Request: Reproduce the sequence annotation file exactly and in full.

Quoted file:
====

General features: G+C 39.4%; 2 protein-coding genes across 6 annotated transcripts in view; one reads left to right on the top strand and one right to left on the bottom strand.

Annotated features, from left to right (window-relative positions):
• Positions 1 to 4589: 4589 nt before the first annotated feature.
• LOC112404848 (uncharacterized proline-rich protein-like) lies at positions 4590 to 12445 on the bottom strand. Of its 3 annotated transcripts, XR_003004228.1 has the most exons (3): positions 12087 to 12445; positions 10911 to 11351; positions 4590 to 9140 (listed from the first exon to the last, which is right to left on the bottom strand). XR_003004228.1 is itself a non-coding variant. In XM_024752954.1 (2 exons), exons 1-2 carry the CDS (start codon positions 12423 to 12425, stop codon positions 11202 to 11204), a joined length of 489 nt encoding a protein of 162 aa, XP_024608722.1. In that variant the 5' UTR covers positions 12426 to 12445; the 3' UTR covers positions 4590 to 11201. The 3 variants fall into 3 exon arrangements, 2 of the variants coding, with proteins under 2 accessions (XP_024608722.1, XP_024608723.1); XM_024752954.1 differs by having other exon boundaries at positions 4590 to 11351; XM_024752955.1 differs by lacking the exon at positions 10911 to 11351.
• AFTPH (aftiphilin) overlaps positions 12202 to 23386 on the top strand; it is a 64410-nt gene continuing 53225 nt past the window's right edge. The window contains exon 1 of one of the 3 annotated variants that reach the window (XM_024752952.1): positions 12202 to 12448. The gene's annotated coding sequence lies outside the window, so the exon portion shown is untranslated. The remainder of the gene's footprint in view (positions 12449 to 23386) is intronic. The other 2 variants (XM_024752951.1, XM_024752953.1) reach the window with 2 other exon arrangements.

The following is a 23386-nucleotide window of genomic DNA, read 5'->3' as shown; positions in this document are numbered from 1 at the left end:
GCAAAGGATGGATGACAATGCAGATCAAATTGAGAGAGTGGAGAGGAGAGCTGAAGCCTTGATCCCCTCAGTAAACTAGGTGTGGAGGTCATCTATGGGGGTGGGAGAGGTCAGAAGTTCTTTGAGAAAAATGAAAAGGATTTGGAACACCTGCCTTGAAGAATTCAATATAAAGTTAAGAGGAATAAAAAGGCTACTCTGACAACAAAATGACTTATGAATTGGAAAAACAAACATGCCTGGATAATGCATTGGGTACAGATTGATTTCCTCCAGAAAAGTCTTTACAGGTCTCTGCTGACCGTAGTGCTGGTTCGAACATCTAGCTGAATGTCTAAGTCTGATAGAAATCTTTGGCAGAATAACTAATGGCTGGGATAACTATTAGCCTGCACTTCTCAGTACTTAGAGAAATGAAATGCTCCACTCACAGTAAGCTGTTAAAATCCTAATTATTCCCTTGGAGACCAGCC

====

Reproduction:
General features: G+C 39.4%; 2 protein-coding genes across 6 annotated transcripts in view; one reads left to right on the top strand and one right to left on the bottom strand.

Annotated features, from left to right (window-relative positions):
• Positions 1 to 4589: 4589 nt before the first annotated feature.
• LOC112404848 (uncharacterized proline-rich protein-like) lies at positions 4590 to 12445 on the bottom strand. Of its 3 annotated transcripts, XR_003004228.1 has the most exons (3): positions 12087 to 12445; positions 10911 to 11351; positions 4590 to 9140 (listed from the first exon to the last, which is right to left on the bottom strand). XR_003004228.1 is itself a non-coding variant. In XM_024752954.1 (2 exons), exons 1-2 carry the CDS (start codon positions 12423 to 12425, stop codon positions 11202 to 11204), a joined length of 489 nt encoding a protein of 162 aa, XP_024608722.1. In that variant the 5' UTR covers positions 12426 to 12445; the 3' UTR covers positions 4590 to 11201. The 3 variants fall into 3 exon arrangements, 2 of the variants coding, with proteins under 2 accessions (XP_024608722.1, XP_024608723.1); XM_024752954.1 differs by having other exon boundaries at positions 4590 to 11351; XM_024752955.1 differs by lacking the exon at positions 10911 to 11351.
• AFTPH (aftiphilin) overlaps positions 12202 to 23386 on the top strand; it is a 64410-nt gene continuing 53225 nt past the window's right edge. The window contains exon 1 of one of the 3 annotated variants that reach the window (XM_024752952.1): positions 12202 to 12448. The gene's annotated coding sequence lies outside the window, so the exon portion shown is untranslated. The remainder of the gene's footprint in view (positions 12449 to 23386) is intronic. The other 2 variants (XM_024752951.1, XM_024752953.1) reach the window with 2 other exon arrangements.

The following is a 23386-nucleotide window of genomic DNA, read 5'->3' as shown; positions in this document are numbered from 1 at the left end:
GCAAAGGATGGATGACAATGCAGATCAAATTGAGAGAGTGGAGAGGAGAGCTGAAGCCTTGATCCCCTCAGTAAACTAGGTGTGGAGGTCATCTATGGGGGTGGGAGAGGTCAGAAGTTCTTTGAGAAAAATGAAAAGGATTTGGAACACCTGCCTTGAAGAATTCAATATAAAGTTAAGAGGAATAAAAAGGCTACTCTGACAACAAAATGACTTATGAATTGGAAAAACAAACATGCCTGGATAATGCATTGGGTACAGATTGATTTCCTCCAGAAAAGTCTTTACAGGTCTCTGCTGACCGTAGTGCTGGTTCGAACATCTAGCTGAATGTCTAAGTCTGATAGAAATCTTTGGCAGAATAACTAATGGCTGGGATAACTATTAGCCTGCACTTCTCAGTACTTAGAGAAATGAAATGCTCCACTCACAGTAAGCTGTTAAAATCCTAATTATTCCCTTGGAGACCAGCC